Toni Morrison once told Hilton Als that being a black woman writer is “…richer than being a white male writer because I know more and have more experience.” (The New Yorker, October 27, 2003).
Immediately upon reading that phrase, I recalled my grad school professor, Jack Myer, who had a penchant for expanding the contours of architectural education to encompass, well, everything. Jack once said, “The extent of any person’s experience is determined by only one thing: how long they have lived on this earth. The person who’s traveled wide has a certain kind of experience. The person who has lived quiet and constant has another. Each individual’s experience is different; there is no way to quantify or compare.”
Scott Fitzgerald’s antics informed a particular type of writing; Marcel Proust’s ruminations quite another. Can we say that F. Scott Fitzgerald had more experience? I don’t think so.
Most of us lead lives that ebb and flow between activity and contemplation. Marlene Dietrich was the world’s highest paid movie star, then a World War II heroine, then a Vegas chanteuse before spending the final twelve years of her life in isolation. Fading glamour may have been a factor in her decision to trade the experience of action for solitude, and her withdrawal from life was extreme; yet for many the trajectory of active youth and adulthood gives way to a natural slowing down and corresponding reflection.
When we experience periods of life lived intensely, our senses are more acute, time expands, we remember more specific detail. Fighting in war, demonstrating for peace, bearing a child, engaging in a foreign culture. Certain experiences etch deeper in our psyche. Four years have passed since I completed my year-long bicycle journey through the United States, yet I can still recall every day: who I met; where I slept; what I saw. But I’d be hard-pressed to tell you the specifics of three weeks ago Wednesday. That does mean I had ‘more’ experience then compared to now. The character of my days is completely different. Actually, the quietude of my present state allows me to continue to review and analyze that previous period of heightened sensation. Prior activity informs the passive state; the passive period graces the active with perspective.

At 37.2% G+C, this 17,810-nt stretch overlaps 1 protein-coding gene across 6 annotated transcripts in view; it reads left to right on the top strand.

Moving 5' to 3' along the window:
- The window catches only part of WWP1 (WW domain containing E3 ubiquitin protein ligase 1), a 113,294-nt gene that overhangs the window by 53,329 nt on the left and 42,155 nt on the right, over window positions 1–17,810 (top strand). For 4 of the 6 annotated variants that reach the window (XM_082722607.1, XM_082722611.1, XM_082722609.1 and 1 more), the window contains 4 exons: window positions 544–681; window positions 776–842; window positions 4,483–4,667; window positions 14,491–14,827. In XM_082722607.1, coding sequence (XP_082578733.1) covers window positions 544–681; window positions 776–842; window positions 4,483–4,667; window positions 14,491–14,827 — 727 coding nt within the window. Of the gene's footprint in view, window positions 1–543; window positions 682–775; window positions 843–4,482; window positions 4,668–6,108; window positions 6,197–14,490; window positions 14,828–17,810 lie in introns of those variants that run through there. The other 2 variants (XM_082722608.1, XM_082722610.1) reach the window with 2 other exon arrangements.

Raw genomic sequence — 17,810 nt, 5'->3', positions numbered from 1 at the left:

At this moment, we are living through a collective time of diminished activity and interaction. The COVID-19 pandemic has lulled us into a pattern where every day seems the same. Many—most—of us are itching to get more active, more connected. Yet the experience of so much down time has intrinsic worth. For contemplation. For consideration. For every plant, animal, and ecosystem on our planet to breathe easier because we humans have slowed down.
It is presumptive of me to say that Toni Morrison chose a wrong word, but she did. Her writing is not richer than a white male’s because she knows more and has more experience. To proclaim to know more than another is elitist in its own peculiar way. Toni Morrison’s knowledge and experience is important because it’s singular, fresh. She delivers a voice not enough heard. A voice unencumbered by the assumptions and blinders of the dominant culture. Equivalent in experience and knowledge. Neither more than nor less than. Welcome and important. On par with every other human that carries the memory of how many years it’s inhabited this earth.